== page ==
A Torah’s odyssey

A Torah’s odyssey

What do a fragile Torah scroll, a bar mitzvah boy and a government minister have in common? As Peter Kohn discovered, they are entwined in an epic tale of upheaval and renewal.

With the rejuvenated Sefer Torah, from left, Dvir Bar-Gal, Philip Dalidakis, Drew Nuland and Kehilat Shanghai's community coordinator Hannah Maia Frishberg.
With the rejuvenated Sefer Torah, from left, Dvir Bar-Gal, Philip Dalidakis, Drew Nuland and Kehilat Shanghai's community coordinator Hannah Maia Frishberg.

FOR Philip Dalidakis, a work trip to Shanghai this year proved to be much more, as he delivered a special Sefer Torah (Torah scroll). It was a journey woven into the Victorian government minister’s family history, which, like the scroll’s, spans several continents.

In 1939, the Torah scroll was smuggled out of Germany to Brazil by a German family fleeing the Nazis. At the Associação Religiosa Israelita (ARI), the Reform synagogue movement in Rio de Janeiro, it would become a treasured artefact.

Eight decades later, a decision was made to donate the scroll under a sharing program by the World Union for Progressive Judaism. To honour Josef Aronsohn – who had found shelter in Shanghai before moving to Brazil, where he had become one of ARI’s founders – the Brazilian shule chose Kehilat Shanghai, a Progressive congregation in the city of Aronsohn’s wartime refuge, to receive its scroll.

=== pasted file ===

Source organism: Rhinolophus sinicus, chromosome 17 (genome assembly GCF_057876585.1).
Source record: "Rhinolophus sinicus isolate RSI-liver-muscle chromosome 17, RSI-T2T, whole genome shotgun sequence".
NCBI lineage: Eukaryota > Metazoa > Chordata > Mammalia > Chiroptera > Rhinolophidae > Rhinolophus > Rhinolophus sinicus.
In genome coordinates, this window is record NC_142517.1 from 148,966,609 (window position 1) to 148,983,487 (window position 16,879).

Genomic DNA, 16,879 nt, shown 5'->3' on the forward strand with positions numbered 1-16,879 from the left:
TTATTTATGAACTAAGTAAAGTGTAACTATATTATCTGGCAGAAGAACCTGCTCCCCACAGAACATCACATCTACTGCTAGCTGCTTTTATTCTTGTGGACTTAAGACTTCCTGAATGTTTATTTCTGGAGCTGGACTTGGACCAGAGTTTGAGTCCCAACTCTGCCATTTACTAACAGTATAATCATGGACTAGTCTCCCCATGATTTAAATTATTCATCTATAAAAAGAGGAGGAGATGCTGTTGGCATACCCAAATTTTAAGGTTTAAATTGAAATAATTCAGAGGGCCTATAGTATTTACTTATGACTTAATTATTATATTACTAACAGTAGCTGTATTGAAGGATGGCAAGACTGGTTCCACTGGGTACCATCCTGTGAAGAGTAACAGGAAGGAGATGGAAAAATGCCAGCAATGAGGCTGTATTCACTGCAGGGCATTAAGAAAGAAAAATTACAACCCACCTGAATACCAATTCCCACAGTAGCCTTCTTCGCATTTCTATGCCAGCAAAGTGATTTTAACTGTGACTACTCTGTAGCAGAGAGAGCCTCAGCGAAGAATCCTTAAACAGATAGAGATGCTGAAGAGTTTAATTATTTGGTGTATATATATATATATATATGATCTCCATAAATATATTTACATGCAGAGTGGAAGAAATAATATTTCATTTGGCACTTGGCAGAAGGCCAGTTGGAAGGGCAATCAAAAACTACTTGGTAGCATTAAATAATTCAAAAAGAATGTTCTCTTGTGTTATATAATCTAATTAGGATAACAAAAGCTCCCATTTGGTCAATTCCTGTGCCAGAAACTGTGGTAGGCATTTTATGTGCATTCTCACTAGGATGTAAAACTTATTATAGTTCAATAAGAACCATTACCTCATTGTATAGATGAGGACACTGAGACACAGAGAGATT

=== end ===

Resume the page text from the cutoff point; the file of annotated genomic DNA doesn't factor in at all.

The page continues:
Kehilat Shanghai congregant Jeanine Buzali brought the scroll to China in 2015 and it was used in Rosh Hashanah services at Ohel Moshe, a World War II-era synagogue now housing the Shanghai Jewish Refugees Museum. But the fragile parchment was more than 100 years old and in need of repair by a sofer stam (Torah scribe and repairer).

At Kehilat Shanghai last year, young Jamin Nuland, a bar mitzvah, heard about it and decided to donate his gift money to pay for the repairs. Jamin’s father Drew Nuland searched for a sofer stam, locating Rabbi Eli Gutnick in Melbourne, and the scroll was painstakingly packed and delivered to Australia.

“The work took a few months and when the Torah scroll was ready, it was a challenge how to bring it back to China,” said Kehilat Shanghai’s former president Arie Schreier.

Enter Dvir Bar-Gal, an Israeli who has been conducting guided tours of Shanghai’s historic Hongkou Ghetto, where some 18,000 European Jewish refugees survived in Japanese-occupied Shanghai while their world back home burned to oblivion. Bar-Gal, who arrived in Shanghai in 2001, has been conducting the tours for years, leading groups, mainly survivors and their children and grandchildren from North America and Australia, through Hongkou, a working class neighbourhood of Shanghai that had offered respite to Jews escaping the Holocaust. Over the years, Bar-Gal had become friendly with many families from Australia on his tours, and one of these was the Dalidakis family of Melbourne.